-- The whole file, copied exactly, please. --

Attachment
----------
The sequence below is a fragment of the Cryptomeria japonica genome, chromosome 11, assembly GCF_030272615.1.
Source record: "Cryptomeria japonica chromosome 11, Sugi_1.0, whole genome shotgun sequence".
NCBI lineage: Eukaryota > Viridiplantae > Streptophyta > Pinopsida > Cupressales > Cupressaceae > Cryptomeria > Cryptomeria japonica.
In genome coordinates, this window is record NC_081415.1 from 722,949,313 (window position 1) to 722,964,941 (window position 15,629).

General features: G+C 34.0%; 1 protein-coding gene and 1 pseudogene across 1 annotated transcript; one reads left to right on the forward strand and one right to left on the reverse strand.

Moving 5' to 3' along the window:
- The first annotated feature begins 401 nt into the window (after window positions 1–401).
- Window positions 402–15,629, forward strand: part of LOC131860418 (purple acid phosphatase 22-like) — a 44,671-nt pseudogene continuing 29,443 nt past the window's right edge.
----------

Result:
The sequence below is a fragment of the Cryptomeria japonica genome, chromosome 11, assembly GCF_030272615.1.
Source record: "Cryptomeria japonica chromosome 11, Sugi_1.0, whole genome shotgun sequence".
NCBI lineage: Eukaryota > Viridiplantae > Streptophyta > Pinopsida > Cupressales > Cupressaceae > Cryptomeria > Cryptomeria japonica.
In genome coordinates, this window is record NC_081415.1 from 722,949,313 (window position 1) to 722,964,941 (window position 15,629).

General features: G+C 34.0%; 1 protein-coding gene and 1 pseudogene across 1 annotated transcript; one reads left to right on the forward strand and one right to left on the reverse strand.

Moving 5' to 3' along the window:
- The first annotated feature begins 401 nt into the window (after window positions 1–401).
- Window positions 402–15,629, forward strand: part of LOC131860418 (purple acid phosphatase 22-like) — a 44,671-nt pseudogene continuing 29,443 nt past the window's right edge.